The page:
Melasma causes blotches of darker skin, and usually occurs in women who have darker-toned skin to begin with. Although its exact cause is unknown, it can be triggered by hormones—particularly while pregnant—and is commonly called “the mask of pregnancy.” If caused by pregnancy, oral contraceptives, or other medications, melasma may fade after birth or discontinuation of hormone-containing medicine.2

There are three types of melasma, which are differentiated by the layer or layers of skin it occurs in:

  • Epidermal—typically lighter brown patches in the outer layer of the skin.
  • Dermal—usually grey in color; in the middle (dermis) layer of the skin.
  • Mixed—dark brown and occurring in both layers.

While notoriously difficult to eliminate, topical hydroquinone can typically begin to reduce these unsightly patches after 5 to 7 weeks of daily treatment, especially if other aggravating factors are eliminated or avoided. Your doctor will likely review your usage of any hormonal medication as well and advise continued sunscreen protection since ultraviolet rays can trigger reoccurrence.3

Combining hydroquinone with retinoids, glycolic acid, or steroids in a topical treatment may offer better results, as may using hydroquinone with intense pulsed-light therapy (for dermal or certain mixed type melasmas only).1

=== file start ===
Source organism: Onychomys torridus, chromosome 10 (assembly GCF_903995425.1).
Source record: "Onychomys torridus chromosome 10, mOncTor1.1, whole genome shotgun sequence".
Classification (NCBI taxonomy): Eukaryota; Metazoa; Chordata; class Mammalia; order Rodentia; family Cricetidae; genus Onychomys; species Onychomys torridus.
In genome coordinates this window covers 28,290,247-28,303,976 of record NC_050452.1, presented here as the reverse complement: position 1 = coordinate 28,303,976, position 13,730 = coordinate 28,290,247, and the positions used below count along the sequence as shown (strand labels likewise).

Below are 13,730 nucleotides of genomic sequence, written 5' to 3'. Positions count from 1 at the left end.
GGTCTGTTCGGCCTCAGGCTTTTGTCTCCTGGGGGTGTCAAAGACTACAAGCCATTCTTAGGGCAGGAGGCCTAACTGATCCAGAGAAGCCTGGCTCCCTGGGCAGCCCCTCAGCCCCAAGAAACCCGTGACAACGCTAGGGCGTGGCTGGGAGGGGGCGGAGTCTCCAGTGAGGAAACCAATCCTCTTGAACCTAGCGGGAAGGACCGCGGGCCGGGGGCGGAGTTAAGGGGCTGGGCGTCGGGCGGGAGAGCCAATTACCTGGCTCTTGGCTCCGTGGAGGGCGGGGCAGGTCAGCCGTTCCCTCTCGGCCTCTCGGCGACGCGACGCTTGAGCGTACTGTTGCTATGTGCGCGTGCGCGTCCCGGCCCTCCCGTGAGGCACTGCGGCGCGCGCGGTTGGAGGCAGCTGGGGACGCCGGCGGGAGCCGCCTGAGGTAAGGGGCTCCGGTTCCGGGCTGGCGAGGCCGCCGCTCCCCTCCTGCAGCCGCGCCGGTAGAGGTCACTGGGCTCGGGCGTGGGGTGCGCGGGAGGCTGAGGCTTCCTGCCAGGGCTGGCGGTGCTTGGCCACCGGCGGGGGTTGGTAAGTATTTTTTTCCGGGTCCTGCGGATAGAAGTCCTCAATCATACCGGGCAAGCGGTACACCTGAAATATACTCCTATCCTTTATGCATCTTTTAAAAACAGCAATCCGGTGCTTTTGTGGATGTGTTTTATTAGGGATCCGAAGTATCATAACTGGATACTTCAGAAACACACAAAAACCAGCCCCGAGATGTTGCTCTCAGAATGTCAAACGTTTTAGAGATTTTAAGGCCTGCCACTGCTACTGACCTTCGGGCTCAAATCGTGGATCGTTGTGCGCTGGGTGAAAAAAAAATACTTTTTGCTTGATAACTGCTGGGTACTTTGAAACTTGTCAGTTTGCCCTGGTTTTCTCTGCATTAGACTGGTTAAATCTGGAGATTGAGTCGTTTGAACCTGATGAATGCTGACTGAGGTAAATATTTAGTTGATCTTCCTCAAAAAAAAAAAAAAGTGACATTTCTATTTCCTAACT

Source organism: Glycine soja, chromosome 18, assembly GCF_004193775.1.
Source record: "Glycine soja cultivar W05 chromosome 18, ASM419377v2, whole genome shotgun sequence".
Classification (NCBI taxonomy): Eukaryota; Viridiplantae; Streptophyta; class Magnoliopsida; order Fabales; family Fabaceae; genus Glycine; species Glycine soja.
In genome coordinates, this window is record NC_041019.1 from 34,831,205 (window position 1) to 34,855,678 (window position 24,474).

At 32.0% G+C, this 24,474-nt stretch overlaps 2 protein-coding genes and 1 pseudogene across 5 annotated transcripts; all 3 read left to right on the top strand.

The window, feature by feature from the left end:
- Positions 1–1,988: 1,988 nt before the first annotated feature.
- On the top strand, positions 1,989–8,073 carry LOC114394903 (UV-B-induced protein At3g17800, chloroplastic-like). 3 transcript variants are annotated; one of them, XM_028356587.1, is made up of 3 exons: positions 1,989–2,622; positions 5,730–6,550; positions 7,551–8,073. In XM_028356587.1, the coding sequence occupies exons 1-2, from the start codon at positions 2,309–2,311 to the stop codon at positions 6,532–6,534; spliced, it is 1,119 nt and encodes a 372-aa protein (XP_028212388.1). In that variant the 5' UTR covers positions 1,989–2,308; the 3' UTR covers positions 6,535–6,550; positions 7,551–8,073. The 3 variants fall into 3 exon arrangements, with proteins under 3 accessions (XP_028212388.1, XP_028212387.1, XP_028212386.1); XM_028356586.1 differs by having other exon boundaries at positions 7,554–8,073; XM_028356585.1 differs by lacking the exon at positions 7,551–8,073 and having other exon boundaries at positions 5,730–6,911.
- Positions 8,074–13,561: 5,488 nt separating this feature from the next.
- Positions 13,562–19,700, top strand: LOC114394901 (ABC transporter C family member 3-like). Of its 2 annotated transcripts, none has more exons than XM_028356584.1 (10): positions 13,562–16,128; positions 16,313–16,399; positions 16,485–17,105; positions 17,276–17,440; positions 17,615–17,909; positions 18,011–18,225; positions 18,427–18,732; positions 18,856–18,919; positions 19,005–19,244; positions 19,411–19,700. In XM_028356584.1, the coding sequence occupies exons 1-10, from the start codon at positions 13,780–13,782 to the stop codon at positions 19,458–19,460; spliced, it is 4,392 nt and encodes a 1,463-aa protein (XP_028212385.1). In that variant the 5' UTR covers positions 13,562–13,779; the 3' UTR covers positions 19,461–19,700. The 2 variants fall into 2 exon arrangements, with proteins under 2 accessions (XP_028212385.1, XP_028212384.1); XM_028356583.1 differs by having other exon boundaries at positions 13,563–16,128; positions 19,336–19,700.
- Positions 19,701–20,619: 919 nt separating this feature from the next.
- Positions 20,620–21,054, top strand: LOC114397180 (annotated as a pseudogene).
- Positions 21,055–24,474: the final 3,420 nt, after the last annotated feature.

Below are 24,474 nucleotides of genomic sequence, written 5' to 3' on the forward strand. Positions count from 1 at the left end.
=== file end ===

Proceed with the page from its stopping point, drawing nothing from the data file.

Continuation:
1. Plensdorf, Scott and Martinez, Joy. American Family Physician Volume 79, Issue 2: Common Pigmentation Disorders. MD Consult: American Academy of Family Physicians. [Online] January 2009.
  2. American Academy of Dermatology. Melasma. American Academy of Dermatology Public Center. [Online] April 2009.
  3. Bandyopadhyay, Debabrata. Topical treatment of melasma. Indian Journal of Dermatology. [Online] 2009. DOI 10.4103/0019-5154.57602.;year=2009;volume=54;issue=4;spage=303;epage=309;aulast=Bandyopadhyay.
A relatively new procedure using intense bursts of light rather than lasers.
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